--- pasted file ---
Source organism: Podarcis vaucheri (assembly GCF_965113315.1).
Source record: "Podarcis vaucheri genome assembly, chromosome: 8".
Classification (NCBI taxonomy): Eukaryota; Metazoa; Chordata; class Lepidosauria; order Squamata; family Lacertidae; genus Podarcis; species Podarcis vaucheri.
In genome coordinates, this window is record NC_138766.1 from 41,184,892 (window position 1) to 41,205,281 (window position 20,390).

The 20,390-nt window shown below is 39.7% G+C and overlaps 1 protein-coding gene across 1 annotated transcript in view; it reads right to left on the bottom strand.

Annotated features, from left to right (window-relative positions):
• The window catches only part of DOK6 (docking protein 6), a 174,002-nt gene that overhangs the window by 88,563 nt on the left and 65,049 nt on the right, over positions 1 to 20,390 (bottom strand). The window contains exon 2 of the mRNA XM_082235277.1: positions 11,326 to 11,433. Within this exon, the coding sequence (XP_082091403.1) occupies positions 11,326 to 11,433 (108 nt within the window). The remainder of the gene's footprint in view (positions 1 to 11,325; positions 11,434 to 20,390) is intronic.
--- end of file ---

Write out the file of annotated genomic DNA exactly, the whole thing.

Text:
Source organism: Podarcis vaucheri (assembly GCF_965113315.1).
Source record: "Podarcis vaucheri genome assembly, chromosome: 8".
Classification (NCBI taxonomy): Eukaryota; Metazoa; Chordata; class Lepidosauria; order Squamata; family Lacertidae; genus Podarcis; species Podarcis vaucheri.
In genome coordinates, this window is record NC_138766.1 from 41,184,892 (window position 1) to 41,205,281 (window position 20,390).

The 20,390-nt window shown below is 39.7% G+C and overlaps 1 protein-coding gene across 1 annotated transcript in view; it reads right to left on the bottom strand.

Annotated features, from left to right (window-relative positions):
• The window catches only part of DOK6 (docking protein 6), a 174,002-nt gene that overhangs the window by 88,563 nt on the left and 65,049 nt on the right, over positions 1 to 20,390 (bottom strand). The window contains exon 2 of the mRNA XM_082235277.1: positions 11,326 to 11,433. Within this exon, the coding sequence (XP_082091403.1) occupies positions 11,326 to 11,433 (108 nt within the window). The remainder of the gene's footprint in view (positions 1 to 11,325; positions 11,434 to 20,390) is intronic.